Probability of a photon passing through a filter

  • #1
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In quantum physics they say that the probability P for a photon to pass through the filter depends on the angle Φ between the photon and the filter polarization axis:

P = cos^2(Φ)

Photon.png

And if I'm not wrong, when the photon passes through that filter (like illustrated in the image above) the photon will change its polarization axis.

In the picture above where the Φ = 45°, then P = 0.5

So if we let one single photon try passing through that filter, then the probability of it passing through the filter is 50% (P = 0.5)

So if we have 1000 photons, then we can say that ca 50% will pass through that filter since the probability is 50%.

But those photons that didn't pass through the filter, if we try them passing the same filter, will they pass through the filter?

I mean let's say that one single photon (where Φ = 45°) didn't pass through the filter (since there's 0.5 chance it doesn't). If we try with the same photon again and again the photon will never pass through that filter since it didn't pass through it first time?
 

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  • #2
Orodruin
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You cannot try with "the same" photon again. It does not exist anymore.
 
  • #3
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I mean let's say that one single photon (where Φ = 45°) didn't pass through the filter (since there's 0.5 chance it doesn't). If we try with the same photon again and again the photon will never pass through that filter since it didn't pass through it first time?
I would think if the photon does not pass through the 1st filter, it is gone and can't be reused.

[Edit: Ah, it appears Orodruin and I posted at the same time.
 
  • #4
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Those photons that didn't pass through the filter are absorbed by it, so we don't get to try them again.

However, there are analogous experiments (google for "Stern-Gerlach experiment") in which a beam of particles is passed through an inhomogeneous magnetic field and splits into two beams - the spin-up ones and the spin-down ones, with 50% probability for each particle. If you pass the "up" beam through another magnetic field oriented in the same direction, 100% will be deflected up this time (and 100% of the "down" beam will be deflected down).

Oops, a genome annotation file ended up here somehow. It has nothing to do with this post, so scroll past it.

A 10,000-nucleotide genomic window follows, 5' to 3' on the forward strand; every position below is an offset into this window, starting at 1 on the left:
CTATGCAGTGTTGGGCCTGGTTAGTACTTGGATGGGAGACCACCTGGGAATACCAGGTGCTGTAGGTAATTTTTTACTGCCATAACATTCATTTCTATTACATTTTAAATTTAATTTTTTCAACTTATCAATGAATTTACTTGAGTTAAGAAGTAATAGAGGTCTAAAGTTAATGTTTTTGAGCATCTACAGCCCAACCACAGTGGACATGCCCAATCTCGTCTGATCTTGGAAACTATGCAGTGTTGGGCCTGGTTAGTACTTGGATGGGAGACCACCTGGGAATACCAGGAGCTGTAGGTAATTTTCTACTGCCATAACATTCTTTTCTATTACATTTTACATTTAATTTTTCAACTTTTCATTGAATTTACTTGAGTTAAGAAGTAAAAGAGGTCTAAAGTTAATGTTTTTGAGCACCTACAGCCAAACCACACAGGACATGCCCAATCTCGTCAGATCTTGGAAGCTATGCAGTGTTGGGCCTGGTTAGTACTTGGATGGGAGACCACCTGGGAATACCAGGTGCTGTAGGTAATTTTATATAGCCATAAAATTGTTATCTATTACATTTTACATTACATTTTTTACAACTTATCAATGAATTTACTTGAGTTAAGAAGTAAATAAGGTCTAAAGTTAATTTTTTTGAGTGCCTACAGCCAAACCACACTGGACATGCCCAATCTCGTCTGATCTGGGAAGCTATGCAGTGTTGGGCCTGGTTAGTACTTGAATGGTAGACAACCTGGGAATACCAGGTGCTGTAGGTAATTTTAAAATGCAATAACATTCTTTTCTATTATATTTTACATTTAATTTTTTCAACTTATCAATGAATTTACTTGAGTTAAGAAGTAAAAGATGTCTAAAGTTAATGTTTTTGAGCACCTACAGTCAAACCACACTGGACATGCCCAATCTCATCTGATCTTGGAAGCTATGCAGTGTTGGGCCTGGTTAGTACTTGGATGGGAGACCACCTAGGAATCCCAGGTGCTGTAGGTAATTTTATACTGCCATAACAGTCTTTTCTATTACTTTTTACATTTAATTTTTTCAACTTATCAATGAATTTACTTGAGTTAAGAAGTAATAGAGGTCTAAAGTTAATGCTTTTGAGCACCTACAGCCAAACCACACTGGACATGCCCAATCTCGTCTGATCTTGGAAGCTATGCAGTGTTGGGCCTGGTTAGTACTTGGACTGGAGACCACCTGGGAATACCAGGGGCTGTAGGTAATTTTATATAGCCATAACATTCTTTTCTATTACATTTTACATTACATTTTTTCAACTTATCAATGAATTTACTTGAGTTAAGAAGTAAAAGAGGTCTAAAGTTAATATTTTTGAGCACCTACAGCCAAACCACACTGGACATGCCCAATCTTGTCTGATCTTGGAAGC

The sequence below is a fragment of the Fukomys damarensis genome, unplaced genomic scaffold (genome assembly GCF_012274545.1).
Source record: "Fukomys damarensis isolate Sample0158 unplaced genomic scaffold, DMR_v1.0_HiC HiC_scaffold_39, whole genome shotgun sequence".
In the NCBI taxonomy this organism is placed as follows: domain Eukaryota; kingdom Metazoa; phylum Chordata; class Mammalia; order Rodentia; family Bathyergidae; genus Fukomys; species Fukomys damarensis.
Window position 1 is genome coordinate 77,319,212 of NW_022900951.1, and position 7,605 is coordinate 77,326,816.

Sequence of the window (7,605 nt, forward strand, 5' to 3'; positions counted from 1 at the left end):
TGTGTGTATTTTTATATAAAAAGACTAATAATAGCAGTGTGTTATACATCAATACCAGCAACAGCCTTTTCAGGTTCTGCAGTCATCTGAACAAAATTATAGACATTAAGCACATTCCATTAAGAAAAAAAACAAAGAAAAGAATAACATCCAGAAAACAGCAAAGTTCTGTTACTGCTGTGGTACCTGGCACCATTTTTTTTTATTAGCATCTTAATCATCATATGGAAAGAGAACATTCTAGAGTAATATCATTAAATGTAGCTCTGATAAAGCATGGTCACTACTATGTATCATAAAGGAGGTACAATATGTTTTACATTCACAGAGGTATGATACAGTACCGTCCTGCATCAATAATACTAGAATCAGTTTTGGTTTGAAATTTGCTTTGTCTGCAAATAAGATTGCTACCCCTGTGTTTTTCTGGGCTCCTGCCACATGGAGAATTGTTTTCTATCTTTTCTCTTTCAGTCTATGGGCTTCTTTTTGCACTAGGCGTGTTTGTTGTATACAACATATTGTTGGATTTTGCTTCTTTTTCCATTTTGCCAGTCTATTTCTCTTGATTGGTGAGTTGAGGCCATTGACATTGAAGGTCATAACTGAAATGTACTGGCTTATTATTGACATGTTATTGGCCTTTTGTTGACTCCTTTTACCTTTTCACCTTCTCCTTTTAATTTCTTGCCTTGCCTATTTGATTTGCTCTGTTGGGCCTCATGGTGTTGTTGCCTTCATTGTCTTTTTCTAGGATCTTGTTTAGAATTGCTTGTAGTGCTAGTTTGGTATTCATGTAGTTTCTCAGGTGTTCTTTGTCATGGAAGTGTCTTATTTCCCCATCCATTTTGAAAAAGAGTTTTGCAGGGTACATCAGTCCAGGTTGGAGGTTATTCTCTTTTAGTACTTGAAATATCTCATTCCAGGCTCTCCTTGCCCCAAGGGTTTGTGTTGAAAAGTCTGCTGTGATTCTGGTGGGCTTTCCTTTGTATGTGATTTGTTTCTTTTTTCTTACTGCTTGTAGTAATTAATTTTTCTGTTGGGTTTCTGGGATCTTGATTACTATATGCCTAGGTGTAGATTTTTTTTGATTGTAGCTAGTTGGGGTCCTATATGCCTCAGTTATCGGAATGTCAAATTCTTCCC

The best way of understanding all of this is to look at how the math works. If you know some linear algebra, googling for "Born rule" will get you started. If you want a layman-friendly good explanation, try Giancarlo Ghirardi's book "Sneaking a look at God's cards".
 
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  • #5
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In quantum physics they say that the probability P for a photon to pass through the filter depends on the angle Φ between the photon and the filter polarization axis:

P = cos^2(Φ)

View attachment 223690
And if I'm not wrong, when the photon passes through that filter (like illustrated in the image above) the photon will change its polarization axis.

In the picture above where the Φ = 45°, then P = 0.5

So if we let one single photon try passing through that filter, then the probability of it passing through the filter is 50% (P = 0.5)

So if we have 1000 photons, then we can say that ca 50% will pass through that filter since the probability is 50%.

But those photons that didn't pass through the filter, if we try them passing the same filter, will they pass through the filter?

I mean let's say that one single photon (where Φ = 45°) didn't pass through the filter (since there's 0.5 chance it doesn't). If we try with the same photon again and again the photon will never pass through that filter since it didn't pass through it first time?
If you use a polarizing beam splitter ( which has two output ports) then no photons are absorbed and you can re-test them.
 
  • #6
Cthugha
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If you use a polarizing beam splitter ( which has two output ports) then no photons are absorbed and you can re-test them.
Just to make this more clear: You can re-test them, but you will always get the same result. If you put the same photon directly on an identical beam splitter again, it will of course again exit via the same exit port.
 
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